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Hillary Clinton's Convention Balancing Act


And I'm David Greene in Philadelphia where the Democratic National Convention is a wrap.


UNIDENTIFIED WOMAN: The chair will entertain a motion to adjourn this convention. Is there a second? All in favor say aye.


UNIDENTIFIED WOMAN: No say nay. The ayes have it. We are adjourned. Thank you, Philadelphia.

GREENE: Now, all week long here in Philadelphia, we have been listening to delegates at the convention. And yesterday, before Hillary Clinton's big acceptance speech, we asked some what they wanted to hear. Let's take a listen.

ANJAN CHEMALADENA: My name is Anjan Chemaladena (ph). I'm from Chantilly, Va., and I'm a delegate for Hillary Clinton.

GREENE: And what do you hope to hear from her this evening?

CHEMALADENA: I would like to hear how we're going to come together, both Bernie Sanders supporters and Hillary supporters over the next three and a half months because definitely need Bernie Sanders supporters on our side, at least 90 percent of them. So I want to hear a plan for that action.

ANDREA JONES: My name's Andrea Jones (ph). I'm from Sandusky, Ohio. And I really - I want to hear from Hillary, you know, not the usual political rhetoric. You know, I am her delegate, but I really think it's important that she says a message that transcends what, you know, is normally ascribed to Democrats. You know, I think the president last night sounded real Reagan-esque (ph) if that's a word. And I think that's a message that needs to resonate throughout our party.

GREENE: You like the - you like the sound of that.

JONES: Oh, absolutely, I mean, because my father's a pastor, so there are some conservative values that I just innately have. And there are plenty of people within our party that have them. You know, you can be for affirmative action and be pro-life. It's possible.

TIM BUTTS: So I'm Tim Butts (ph), Houston, Texas. I hope to hear a game plan to beat Donald Trump, collaboration of the party coming together, the energy that came from the Bernie group, the battle for all of us in this room to move forward and do together.

GREENE: But that kind of lofty language - I mean, if it's we need to move together from this building as one, I mean, that would send a message to you as a Bernie Sanders supporter, OK, she does want to bring us in.

BUTTS: If it's a matter of we should move together or we would love to move together, yes. If it's a matter of you need to come over here and work with us, that's an entirely different piece of language.

SUSAN BARRETT: OK. Susan Barrett (ph).

GREENE: Where are you from?

BARRETT: Fairfield, Conn., and tonight, I hope to hear Hillary's vision for all of us because she's into the we approach to this whole thing, and we're in this together. We're invested together. Is that Chris Matthews? Chris, I - excuse me.

GREENE: Yup, that's right, Chris Matthews from MSNBC walked by and my interview was over. All right, but that would not happen to my colleague Mara Liasson. She was at the convention hall as well, and she has this recap.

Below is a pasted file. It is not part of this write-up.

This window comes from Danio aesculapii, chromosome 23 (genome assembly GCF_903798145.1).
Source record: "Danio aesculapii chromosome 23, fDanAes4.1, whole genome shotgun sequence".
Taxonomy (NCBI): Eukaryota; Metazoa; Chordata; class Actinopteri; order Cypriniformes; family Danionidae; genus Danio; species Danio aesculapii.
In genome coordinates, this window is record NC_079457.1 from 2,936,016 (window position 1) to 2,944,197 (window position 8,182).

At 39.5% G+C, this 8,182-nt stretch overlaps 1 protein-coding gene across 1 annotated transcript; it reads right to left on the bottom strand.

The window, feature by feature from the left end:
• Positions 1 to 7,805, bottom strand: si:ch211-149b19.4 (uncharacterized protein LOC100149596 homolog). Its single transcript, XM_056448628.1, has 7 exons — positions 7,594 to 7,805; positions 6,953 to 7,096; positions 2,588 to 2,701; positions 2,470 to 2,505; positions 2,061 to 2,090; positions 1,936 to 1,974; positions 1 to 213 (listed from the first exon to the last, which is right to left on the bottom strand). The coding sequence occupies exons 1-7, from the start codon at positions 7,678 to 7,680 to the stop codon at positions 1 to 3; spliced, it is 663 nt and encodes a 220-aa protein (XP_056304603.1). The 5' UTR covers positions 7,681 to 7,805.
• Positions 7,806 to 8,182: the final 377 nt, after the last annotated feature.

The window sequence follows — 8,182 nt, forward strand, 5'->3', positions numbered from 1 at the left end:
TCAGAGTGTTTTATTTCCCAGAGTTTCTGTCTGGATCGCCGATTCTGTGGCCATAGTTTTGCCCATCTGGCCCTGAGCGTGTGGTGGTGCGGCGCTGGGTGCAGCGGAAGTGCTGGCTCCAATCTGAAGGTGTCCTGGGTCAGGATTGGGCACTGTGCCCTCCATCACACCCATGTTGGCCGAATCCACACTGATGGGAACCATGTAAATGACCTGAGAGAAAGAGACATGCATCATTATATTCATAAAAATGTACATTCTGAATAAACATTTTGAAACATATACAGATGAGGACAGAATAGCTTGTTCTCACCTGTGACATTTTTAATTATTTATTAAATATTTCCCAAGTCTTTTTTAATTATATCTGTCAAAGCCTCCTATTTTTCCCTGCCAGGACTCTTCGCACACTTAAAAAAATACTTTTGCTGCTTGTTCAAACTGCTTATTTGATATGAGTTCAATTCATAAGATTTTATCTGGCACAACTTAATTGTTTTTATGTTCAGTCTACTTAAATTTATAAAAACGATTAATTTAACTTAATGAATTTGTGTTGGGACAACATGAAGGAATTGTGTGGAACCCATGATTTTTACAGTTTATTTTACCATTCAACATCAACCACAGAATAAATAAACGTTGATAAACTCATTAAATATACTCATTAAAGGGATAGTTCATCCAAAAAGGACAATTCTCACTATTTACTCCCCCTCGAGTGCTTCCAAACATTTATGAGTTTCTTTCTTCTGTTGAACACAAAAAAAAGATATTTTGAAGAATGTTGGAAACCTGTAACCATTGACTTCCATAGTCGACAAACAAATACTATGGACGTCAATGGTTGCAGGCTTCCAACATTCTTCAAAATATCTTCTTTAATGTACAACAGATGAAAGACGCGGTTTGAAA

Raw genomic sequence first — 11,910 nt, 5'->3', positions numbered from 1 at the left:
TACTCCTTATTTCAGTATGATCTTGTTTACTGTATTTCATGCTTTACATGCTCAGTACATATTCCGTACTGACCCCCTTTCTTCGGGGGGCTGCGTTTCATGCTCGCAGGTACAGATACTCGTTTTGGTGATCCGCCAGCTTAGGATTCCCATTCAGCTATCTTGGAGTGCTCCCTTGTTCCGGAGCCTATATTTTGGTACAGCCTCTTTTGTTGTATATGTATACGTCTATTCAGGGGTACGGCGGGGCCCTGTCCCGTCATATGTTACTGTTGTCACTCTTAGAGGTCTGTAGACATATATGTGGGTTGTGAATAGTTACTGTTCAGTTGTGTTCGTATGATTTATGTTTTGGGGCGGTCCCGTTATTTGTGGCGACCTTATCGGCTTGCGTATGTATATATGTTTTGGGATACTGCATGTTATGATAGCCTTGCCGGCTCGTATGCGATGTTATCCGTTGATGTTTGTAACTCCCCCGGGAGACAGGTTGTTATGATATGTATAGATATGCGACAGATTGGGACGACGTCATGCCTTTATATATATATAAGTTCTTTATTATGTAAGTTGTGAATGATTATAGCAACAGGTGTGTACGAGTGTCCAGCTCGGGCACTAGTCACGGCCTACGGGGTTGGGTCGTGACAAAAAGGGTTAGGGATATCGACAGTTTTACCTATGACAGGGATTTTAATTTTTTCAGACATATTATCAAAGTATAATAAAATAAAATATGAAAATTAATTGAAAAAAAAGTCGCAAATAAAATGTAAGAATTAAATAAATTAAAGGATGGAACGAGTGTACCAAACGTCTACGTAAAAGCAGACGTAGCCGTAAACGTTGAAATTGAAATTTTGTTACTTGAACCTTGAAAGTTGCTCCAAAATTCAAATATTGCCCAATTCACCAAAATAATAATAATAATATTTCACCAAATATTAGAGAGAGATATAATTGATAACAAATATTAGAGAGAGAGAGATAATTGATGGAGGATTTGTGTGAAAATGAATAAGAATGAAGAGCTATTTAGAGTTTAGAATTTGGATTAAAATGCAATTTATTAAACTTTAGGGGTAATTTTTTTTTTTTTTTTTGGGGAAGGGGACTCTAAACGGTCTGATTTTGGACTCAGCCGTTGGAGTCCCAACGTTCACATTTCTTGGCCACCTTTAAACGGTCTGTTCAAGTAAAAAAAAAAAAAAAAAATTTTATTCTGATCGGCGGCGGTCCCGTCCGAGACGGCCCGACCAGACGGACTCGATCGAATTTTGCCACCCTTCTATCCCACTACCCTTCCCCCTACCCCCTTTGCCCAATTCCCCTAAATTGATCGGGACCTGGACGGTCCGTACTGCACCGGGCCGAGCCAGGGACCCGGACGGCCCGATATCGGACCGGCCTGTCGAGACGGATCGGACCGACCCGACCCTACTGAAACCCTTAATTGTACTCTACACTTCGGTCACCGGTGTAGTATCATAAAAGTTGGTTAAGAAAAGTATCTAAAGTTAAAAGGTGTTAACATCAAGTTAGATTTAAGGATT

MARA LIASSON, BYLINE: For a convention that started with efforts to placate Bernie Sanders supporters, it ended with Democrats opening their arms wide to Republicans and independents.



LIASSON: Last night, as the crowd waved big American flags and chanted USA, USA, retired Marine General John B. Allen delivered the kind of muscular speech that used to be a staple at Republican conventions.


JOHN ALLEN: To our enemies, we will pursue you as only America can. You will fear us. And to ISIS and others, we will defeat you.

LIASSON: The Democrats took every opening that Trump's divisive rhetoric offered them. There was a former Reagan administration official on stage, as well as families of slain police officers. Yesterday, at the very moment Donald Trump was in Iowa lamenting that the U.S. no longer waterboarded terrorists, the father of a Muslim American Army captain killed in Iraq was at the podium brandishing his pocket copy of the Constitution. In her speech, Hillary Clinton described the election as a stark, almost existential choice.


HILLARY CLINTON: Now America is once again at a moment of reckoning. Powerful forces are threatening to pull us apart. Bonds of trust and respect are fraying. And just as with our founders, there are no guarantees. It truly is up to us. We have to decide whether we will all work together so we can all rise together.

LIASSON: Clinton offered an optimistic, confident vision, an alternative to what she called Trump's midnight in America pessimism.


CLINTON: Don't let anyone tell you that our country is weak. We're not. Don't let anyone tell you we don't have what it takes. We do. And most of all, don't believe anyone who says I alone can fix it.

LIASSON: In contrast to Trump's description of a country consumed by fear, she told stories of communities coming together to fight violence.


CLINTON: Look at what happened in Dallas. After the assassinations of five brave police officers, Police Chief David Brown asked the community to support his force, maybe even join them. And do you know how the community responded? Nearly 500 people applied in just 12 days.